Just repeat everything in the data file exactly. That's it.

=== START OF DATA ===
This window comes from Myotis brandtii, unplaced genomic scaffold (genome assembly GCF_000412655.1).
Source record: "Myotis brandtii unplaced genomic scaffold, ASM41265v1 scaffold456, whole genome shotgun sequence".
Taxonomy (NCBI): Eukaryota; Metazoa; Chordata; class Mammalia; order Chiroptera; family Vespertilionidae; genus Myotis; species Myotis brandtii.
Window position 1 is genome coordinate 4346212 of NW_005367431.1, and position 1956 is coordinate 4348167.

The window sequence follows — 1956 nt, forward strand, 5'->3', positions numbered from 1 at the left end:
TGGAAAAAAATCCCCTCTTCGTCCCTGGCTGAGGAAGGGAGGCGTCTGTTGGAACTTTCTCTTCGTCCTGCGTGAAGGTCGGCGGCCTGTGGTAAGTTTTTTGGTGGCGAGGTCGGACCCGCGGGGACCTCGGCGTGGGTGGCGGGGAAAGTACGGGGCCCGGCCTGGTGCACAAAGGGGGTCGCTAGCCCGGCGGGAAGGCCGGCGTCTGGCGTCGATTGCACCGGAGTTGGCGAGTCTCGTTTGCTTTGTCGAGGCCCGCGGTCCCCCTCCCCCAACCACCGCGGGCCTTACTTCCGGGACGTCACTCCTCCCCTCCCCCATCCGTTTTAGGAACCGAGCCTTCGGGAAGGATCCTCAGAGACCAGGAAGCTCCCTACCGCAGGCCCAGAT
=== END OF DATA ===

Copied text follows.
This window comes from Myotis brandtii, unplaced genomic scaffold (genome assembly GCF_000412655.1).
Source record: "Myotis brandtii unplaced genomic scaffold, ASM41265v1 scaffold456, whole genome shotgun sequence".
Taxonomy (NCBI): Eukaryota; Metazoa; Chordata; class Mammalia; order Chiroptera; family Vespertilionidae; genus Myotis; species Myotis brandtii.
Window position 1 is genome coordinate 4346212 of NW_005367431.1, and position 1956 is coordinate 4348167.

The window sequence follows — 1956 nt, forward strand, 5'->3', positions numbered from 1 at the left end:
TGGAAAAAAATCCCCTCTTCGTCCCTGGCTGAGGAAGGGAGGCGTCTGTTGGAACTTTCTCTTCGTCCTGCGTGAAGGTCGGCGGCCTGTGGTAAGTTTTTTGGTGGCGAGGTCGGACCCGCGGGGACCTCGGCGTGGGTGGCGGGGAAAGTACGGGGCCCGGCCTGGTGCACAAAGGGGGTCGCTAGCCCGGCGGGAAGGCCGGCGTCTGGCGTCGATTGCACCGGAGTTGGCGAGTCTCGTTTGCTTTGTCGAGGCCCGCGGTCCCCCTCCCCCAACCACCGCGGGCCTTACTTCCGGGACGTCACTCCTCCCCTCCCCCATCCGTTTTAGGAACCGAGCCTTCGGGAAGGATCCTCAGAGACCAGGAAGCTCCCTACCGCAGGCCCAGAT